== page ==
|AECOM filed this Form 10-Q on 02/06/2019|
Our principal sources of liquidity are cash flows from operations, borrowings under our credit facilities, and access to financial markets. Our principal uses of cash are operating expenses, capital expenditures, working capital requirements, acquisitions, repurchases of common stock, and repayment of debt. We believe our anticipated sources of liquidity including operating cash flows, existing cash and cash equivalents, borrowing capacity under our revolving credit facility and our ability to issue debt or equity, if required, will be sufficient to meet our projected cash requirements for at least the next twelve months. We sold non-core oil and gas assets in fiscal 2018 and we expect to sell additional non-core oil and gas assets in the next twelve months. We expect to spend approximately $60 to $70 million in restructuring costs in fiscal 2019, and we also expect to evaluate our geographic exposure as part of a proposed plan to exit more than 30 countries, subject to applicable laws, to improve profitability and reduce our risk profile.
Generally, we do not provide for U.S. taxes or foreign withholding taxes on gross book-tax basis differences in our non-U.S. subsidiaries because such basis differences are able to and intended to be reinvested indefinitely. At December 31, 2018, we have determined that we will continue to indefinitely reinvest the earnings of some foreign subsidiaries and therefore we will continue to account for these undistributed earnings based on our existing accounting under ASC 740 and not accrue additional tax outside of the one-time transition tax required under the Tax Cuts and Jobs Act that was enacted on December 22, 2017. Determination of the amount of any unrecognized deferred income tax liability on this temporary difference is not practicable because of the complexities of the hypothetical calculation. Based on the available sources of cash flows discussed above, we anticipate we will continue to have the ability to permanently reinvest these remaining amounts.
At December 31, 2018, cash and cash equivalents were $838.3 million, a decrease of $48.4 million, or 5.5%, from $886.7 million at September 30, 2018. The decrease in cash and cash equivalents was primarily attributable to cash used in operating activities, investments in unconsolidated joint ventures and repurchases of common stock, partially offset by net borrowings under our credit agreement.
Net cash used in operating activities was $200.4 million for the three months ended December 31, 2018, compared with net cash provided of $52.4 million for the three months ended December 31, 2017. The decrease was primarily attributable to the timing of receipts and payments of working capital, which includes accounts receivable, contract assets, accounts payable, accrued expenses, and contract liabilities. The sale of trade receivables to financial institutions during the three months ended December 31, 2018 provided a net benefit of $13.9 million as compared to $29.6 million during the three months ended December 31, 2017. We expect to continue to sell trade receivables in the future as long as the terms continue to remain favorable to us.
Net cash used in investing activities was $59.7 million for the three months ended December 31, 2018, as compared to $27.5 million for the three months ended December 31, 2017. This increase in cash used was primarily attributable to an increase in investments in unconsolidated joint ventures of $23.7 million.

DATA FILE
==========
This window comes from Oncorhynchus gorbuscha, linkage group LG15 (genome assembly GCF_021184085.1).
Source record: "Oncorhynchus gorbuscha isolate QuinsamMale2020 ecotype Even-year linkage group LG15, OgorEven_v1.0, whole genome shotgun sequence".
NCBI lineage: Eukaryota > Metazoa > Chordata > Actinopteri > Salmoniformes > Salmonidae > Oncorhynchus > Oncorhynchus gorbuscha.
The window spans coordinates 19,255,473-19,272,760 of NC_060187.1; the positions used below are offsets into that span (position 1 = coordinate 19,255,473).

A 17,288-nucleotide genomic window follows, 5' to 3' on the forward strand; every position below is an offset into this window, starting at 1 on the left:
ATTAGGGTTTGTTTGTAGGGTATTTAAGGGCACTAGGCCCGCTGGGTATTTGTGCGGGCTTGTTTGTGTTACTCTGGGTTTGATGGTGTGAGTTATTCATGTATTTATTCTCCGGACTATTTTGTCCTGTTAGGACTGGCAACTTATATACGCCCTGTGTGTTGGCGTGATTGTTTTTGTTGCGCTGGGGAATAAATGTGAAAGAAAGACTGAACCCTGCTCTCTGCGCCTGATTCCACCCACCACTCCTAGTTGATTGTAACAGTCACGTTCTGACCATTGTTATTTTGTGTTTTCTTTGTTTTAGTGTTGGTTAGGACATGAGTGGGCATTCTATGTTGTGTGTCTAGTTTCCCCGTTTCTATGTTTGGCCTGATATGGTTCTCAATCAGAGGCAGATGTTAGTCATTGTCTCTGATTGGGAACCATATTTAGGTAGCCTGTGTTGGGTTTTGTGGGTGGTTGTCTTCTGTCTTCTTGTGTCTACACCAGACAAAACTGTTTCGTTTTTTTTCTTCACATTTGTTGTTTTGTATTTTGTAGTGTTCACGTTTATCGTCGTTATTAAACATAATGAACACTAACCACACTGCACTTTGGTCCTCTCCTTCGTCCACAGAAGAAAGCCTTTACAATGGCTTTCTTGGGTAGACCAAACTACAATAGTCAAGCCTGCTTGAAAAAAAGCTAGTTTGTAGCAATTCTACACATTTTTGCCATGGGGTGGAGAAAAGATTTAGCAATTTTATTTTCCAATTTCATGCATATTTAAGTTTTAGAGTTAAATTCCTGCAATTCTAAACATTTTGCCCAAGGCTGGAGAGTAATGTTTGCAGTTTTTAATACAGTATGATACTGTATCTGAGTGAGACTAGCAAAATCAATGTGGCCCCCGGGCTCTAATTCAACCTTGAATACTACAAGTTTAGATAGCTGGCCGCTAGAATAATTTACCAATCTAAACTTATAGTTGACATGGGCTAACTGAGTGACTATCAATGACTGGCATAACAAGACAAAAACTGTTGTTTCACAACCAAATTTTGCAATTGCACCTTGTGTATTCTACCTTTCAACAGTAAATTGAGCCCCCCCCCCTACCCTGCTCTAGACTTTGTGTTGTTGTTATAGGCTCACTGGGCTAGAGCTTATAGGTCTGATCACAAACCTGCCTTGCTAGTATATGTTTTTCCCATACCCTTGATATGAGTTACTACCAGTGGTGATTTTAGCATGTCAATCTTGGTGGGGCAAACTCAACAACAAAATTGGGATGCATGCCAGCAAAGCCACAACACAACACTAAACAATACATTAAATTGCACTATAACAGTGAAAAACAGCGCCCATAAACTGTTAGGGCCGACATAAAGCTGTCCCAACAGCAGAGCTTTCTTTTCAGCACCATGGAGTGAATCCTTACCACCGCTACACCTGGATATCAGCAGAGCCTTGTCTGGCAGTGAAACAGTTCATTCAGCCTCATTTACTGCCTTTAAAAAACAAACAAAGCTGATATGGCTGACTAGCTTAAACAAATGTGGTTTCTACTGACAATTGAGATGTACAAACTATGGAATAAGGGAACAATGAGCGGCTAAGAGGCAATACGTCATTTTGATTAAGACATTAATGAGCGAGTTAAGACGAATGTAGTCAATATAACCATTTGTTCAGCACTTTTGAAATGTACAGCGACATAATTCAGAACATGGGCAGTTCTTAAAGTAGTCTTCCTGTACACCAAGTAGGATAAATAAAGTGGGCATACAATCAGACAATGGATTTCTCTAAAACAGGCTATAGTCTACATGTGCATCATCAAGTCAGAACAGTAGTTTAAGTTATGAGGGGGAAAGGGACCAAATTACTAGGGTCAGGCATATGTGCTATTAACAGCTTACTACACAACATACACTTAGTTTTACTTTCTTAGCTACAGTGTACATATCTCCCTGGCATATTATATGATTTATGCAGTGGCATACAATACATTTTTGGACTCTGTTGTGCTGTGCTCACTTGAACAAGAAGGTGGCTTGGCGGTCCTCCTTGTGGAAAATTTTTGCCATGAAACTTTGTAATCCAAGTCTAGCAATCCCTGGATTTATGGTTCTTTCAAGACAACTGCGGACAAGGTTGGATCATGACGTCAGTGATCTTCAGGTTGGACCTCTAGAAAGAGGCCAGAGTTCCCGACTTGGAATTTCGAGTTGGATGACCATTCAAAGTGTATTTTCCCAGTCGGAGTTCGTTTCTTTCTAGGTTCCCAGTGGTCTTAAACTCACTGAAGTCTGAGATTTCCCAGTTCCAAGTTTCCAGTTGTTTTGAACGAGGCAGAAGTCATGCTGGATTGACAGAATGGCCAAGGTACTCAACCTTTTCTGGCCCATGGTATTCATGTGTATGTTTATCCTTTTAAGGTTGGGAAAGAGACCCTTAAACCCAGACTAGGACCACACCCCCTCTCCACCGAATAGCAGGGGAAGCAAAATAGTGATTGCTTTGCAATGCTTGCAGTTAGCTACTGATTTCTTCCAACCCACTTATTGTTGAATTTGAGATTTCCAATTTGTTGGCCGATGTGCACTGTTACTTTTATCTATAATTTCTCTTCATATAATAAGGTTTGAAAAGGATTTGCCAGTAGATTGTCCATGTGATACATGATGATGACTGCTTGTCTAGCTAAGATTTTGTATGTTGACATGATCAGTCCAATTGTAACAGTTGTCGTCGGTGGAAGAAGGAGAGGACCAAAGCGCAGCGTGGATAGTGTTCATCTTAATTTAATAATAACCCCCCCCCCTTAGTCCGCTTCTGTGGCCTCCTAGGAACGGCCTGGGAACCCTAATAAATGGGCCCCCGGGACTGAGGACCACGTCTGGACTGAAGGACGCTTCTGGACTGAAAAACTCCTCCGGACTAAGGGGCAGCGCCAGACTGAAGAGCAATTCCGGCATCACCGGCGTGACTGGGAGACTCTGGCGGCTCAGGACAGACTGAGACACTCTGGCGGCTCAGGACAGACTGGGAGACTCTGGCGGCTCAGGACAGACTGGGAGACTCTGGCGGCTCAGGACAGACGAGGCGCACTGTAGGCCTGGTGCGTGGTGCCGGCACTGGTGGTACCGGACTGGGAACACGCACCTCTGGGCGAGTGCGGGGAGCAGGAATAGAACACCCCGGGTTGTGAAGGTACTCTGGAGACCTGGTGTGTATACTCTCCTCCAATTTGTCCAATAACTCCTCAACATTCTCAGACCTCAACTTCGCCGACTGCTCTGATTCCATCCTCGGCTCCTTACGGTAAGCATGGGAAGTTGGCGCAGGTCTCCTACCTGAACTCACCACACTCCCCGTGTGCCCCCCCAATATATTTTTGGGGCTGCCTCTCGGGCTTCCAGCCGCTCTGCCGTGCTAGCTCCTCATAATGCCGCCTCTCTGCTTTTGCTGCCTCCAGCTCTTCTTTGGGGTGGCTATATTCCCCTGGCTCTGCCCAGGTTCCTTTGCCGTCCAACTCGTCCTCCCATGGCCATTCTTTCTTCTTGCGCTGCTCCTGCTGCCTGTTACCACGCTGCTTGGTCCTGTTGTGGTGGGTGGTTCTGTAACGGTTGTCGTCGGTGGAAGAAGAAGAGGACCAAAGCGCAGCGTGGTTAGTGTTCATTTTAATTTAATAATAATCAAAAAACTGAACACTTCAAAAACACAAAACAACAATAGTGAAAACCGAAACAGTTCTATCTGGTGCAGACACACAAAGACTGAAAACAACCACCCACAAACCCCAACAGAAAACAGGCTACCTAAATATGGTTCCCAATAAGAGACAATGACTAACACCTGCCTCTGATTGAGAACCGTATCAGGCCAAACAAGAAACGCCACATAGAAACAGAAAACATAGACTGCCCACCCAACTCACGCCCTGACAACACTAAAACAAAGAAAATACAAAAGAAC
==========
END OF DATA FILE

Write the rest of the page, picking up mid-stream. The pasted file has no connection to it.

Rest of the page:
Net cash provided by financing activities was $213.2 million for the three months ended December 31, 2018 as compared to net cash used of $17.0 million for the three months ended December 31, 2017. This change was primarily attributable to an increase in net borrowings under our credit agreements, partially offset by repurchases of common stock.
Working capital, or current assets less current liabilities, increased $211.2 million, or 21.2%, to $1,208.8 million at December 31, 2018 from $997.6 million at September 30, 2018. Net accounts receivable and contract assets, net of contract liabilities, stayed flat at $4,537.4 million at December 31, 2018 and September 30, 2018.
Days Sales Outstanding (DSO), which includes net accounts receivable and contract assets, net of contract liabilities, and excludes the effects of recent acquisitions, was 82 days at December 31, 2018 compared to 78 days at September 30, 2018.
In Note 4, Revenue Recognition, in the notes to our consolidated financial statements, a comparative analysis of the various components of accounts receivable is provided. Except for claims, substantially all contract assets are expected to be billed and collected within twelve months.
Contract assets related to claims are recorded only if it is probable that the claim will result in additional contract revenue and if the amount can be reliably estimated. In such cases, revenue is recorded only to the extent that contract costs relating to the claim have been incurred. Award fees in contract assets are accrued only when there is sufficient information to assess contract performance. On contracts that represent higher than normal risk or technical difficulty, award fees are generally deferred until an award fee letter is received.
Because our revenue depends to a great extent on billable labor hours, most of our charges are invoiced following the end of the month in which the hours were worked, the majority usually within 15 days. Other direct costs are normally billed along with labor hours. However, as opposed to salary costs, which are generally paid on either a bi-weekly or monthly basis, other direct costs are generally not paid until payment is received (in some cases in the form of advances) from the customers.